He wanted to buy my mother a ring, my brother a pair of red painted maracas. We sat at an outside table at Carlos O' Brian's, my father a few months into sobriety, me a few months into nothing; we poked at a platter of tortilla chips in the flat sun hot.My dad had come to San Diego to help me move back home, my chest shattered into a thousand tiny pieces by my latest breakup with Bryan. I was 19, my dad 49. My mom had just announced the end of their marriage and so we went to Tijuana for the day, a surreal jaunt that smelled of stale beer and carne asada, piss and heat. I talked my dad out of buying the ring for my mother but the maracas sat in a plastic bag at our feet. Neither of us said much of anything.
On the drive back home I would like to say we listened to mariachi music, the foibles of the heart up Interstate 5. I don't remember, though I doubt we did. What I do remember is that my cat was positioned in her kitty carrier right behind my father's head on a stack of my hand-me-down furniture. Everything I owned fit into a car back then, and my cat yowled for the entire nine hour drive, over and over and over again, the foibles of the heart broken sounding slightly dead up and over the Grapevine and into the dry of the valley.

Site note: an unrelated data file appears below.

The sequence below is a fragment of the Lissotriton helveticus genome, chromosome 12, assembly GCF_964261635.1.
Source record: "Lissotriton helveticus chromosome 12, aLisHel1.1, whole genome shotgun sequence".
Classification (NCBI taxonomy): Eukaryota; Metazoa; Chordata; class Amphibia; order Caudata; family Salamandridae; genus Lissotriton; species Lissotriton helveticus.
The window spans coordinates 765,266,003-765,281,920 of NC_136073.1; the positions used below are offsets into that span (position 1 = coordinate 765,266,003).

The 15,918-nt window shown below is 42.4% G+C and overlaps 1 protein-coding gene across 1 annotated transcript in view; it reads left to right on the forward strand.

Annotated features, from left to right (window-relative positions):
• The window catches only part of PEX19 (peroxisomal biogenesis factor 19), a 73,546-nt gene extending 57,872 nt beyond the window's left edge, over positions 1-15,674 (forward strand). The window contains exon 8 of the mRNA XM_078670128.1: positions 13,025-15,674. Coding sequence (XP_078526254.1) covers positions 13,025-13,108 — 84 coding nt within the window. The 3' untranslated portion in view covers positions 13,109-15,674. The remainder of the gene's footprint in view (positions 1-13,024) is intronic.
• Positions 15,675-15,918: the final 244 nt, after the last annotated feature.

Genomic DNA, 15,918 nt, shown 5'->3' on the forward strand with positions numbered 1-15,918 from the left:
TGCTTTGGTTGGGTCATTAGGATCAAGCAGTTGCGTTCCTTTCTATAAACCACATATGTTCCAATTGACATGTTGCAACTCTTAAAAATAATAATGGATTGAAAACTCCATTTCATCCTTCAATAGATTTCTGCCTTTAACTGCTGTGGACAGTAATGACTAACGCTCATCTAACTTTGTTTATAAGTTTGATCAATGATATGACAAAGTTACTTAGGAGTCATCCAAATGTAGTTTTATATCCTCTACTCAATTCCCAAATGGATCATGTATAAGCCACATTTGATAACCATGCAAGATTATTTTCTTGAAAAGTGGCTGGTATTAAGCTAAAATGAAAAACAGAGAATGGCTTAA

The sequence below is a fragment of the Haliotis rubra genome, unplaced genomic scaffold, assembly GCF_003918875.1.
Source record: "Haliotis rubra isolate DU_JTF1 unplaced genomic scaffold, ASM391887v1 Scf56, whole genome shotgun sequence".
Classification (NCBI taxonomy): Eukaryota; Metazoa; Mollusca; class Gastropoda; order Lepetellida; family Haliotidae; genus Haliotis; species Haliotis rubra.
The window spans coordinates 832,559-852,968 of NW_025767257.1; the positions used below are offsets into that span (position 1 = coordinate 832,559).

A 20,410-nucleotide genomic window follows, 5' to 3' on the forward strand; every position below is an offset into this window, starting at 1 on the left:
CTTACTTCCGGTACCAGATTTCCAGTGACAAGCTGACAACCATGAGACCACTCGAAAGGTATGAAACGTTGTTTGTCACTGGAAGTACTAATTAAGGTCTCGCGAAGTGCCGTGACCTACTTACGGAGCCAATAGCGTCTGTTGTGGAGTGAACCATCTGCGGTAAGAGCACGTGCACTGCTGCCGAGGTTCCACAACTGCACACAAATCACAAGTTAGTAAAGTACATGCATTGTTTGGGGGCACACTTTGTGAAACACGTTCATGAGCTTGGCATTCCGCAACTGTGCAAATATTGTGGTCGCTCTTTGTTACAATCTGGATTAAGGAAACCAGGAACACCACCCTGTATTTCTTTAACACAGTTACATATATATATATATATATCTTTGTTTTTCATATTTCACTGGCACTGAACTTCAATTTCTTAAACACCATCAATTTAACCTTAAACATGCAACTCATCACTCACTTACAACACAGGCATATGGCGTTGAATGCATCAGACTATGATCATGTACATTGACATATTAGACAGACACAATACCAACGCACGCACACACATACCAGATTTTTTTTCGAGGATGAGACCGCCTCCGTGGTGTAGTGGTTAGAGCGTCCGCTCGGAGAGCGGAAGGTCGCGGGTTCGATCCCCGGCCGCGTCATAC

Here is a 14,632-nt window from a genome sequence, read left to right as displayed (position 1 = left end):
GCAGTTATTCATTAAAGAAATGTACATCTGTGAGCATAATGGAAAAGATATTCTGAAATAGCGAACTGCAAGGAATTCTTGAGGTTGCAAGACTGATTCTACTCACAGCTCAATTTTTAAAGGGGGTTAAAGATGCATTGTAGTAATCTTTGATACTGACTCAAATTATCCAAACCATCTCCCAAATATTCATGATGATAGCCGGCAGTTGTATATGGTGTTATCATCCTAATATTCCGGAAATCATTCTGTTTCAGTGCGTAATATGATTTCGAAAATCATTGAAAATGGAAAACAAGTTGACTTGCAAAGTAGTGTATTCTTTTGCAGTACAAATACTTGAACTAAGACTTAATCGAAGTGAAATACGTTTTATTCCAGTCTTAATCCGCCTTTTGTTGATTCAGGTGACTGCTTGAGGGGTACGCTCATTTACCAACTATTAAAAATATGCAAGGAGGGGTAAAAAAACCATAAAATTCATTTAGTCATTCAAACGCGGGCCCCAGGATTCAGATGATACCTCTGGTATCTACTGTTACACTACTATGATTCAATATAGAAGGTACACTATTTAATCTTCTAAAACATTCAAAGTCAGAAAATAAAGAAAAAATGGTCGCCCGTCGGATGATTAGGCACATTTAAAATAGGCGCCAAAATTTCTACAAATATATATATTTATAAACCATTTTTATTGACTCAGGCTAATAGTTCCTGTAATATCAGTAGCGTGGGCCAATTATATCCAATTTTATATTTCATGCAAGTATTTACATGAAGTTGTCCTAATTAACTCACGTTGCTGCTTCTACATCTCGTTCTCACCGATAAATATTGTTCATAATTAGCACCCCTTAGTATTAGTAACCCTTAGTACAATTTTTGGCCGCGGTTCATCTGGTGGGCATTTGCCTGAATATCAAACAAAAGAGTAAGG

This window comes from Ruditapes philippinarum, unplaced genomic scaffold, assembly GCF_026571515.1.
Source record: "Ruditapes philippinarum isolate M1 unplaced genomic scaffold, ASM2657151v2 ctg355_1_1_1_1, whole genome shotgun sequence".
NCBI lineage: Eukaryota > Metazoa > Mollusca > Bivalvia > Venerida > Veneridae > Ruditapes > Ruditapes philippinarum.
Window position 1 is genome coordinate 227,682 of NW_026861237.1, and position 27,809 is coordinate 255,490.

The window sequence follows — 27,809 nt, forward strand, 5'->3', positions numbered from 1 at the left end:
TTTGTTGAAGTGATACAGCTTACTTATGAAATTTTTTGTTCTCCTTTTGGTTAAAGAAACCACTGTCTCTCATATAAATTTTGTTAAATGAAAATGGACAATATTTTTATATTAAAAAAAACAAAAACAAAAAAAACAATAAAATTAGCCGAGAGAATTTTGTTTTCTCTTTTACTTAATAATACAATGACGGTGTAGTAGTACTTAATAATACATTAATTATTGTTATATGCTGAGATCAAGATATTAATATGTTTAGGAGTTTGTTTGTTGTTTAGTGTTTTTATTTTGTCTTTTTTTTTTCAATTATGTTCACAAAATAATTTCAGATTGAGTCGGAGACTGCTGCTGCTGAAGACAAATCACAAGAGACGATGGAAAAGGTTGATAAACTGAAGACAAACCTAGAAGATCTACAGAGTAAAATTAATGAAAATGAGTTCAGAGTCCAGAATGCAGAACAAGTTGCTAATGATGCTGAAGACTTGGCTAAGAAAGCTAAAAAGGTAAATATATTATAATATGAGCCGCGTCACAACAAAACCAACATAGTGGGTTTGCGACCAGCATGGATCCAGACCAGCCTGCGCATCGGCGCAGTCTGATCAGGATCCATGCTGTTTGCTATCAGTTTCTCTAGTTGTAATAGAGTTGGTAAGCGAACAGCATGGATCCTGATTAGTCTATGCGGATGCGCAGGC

We talk about that trip now with a gallow's humor afforded by 18 years. Bryan and I eventually got back together (broke up again and then got back together, I got a tattoo), but my mom and dad got divorced. Got mad, got restraining orders. I don't know if my brother ever got his maracas because around that time he stopped talking to my dad, the silence lasting for ten+ years. We don't laugh about that yet, although some day we may, the way a mariachi band pins you there smiling. Bryan and I are now married, Zoey. My mom and dad now friends, my brother a son. This is that tomorrow, what came next from a time that felt as if there was nothing more.
I have a friend, let's call her You, because it has happened to all of us, curled in bed wanting to die. That horrible moment when You wake up and remember that it's gone, that he is gone, that something essential that makes You you is gone. And you want to die. Maybe You are dead somehow, it feels. You are sure. I am worried about my friend, about You. I know there is nothing I can really do but proselytize my confidence in after, that sometimes we have to have faith when others do not. (Breathe in, breathe out, You are now two more breaths closer to something else.) And so I am hoping that maybe you can help? In the comments section, can you please leave a story of your own loss, how you felt, how you got over it, the After of a time when Happily was not even a hope? Feel free to be Anonymous. I am just banking on there being salve in all of our afters. So what's your story? Let's help You get through this one day.
p.s. Maelstrom is a beautiful Dutch word meaning crushing current. Click on image for link to photographer's Flickr account.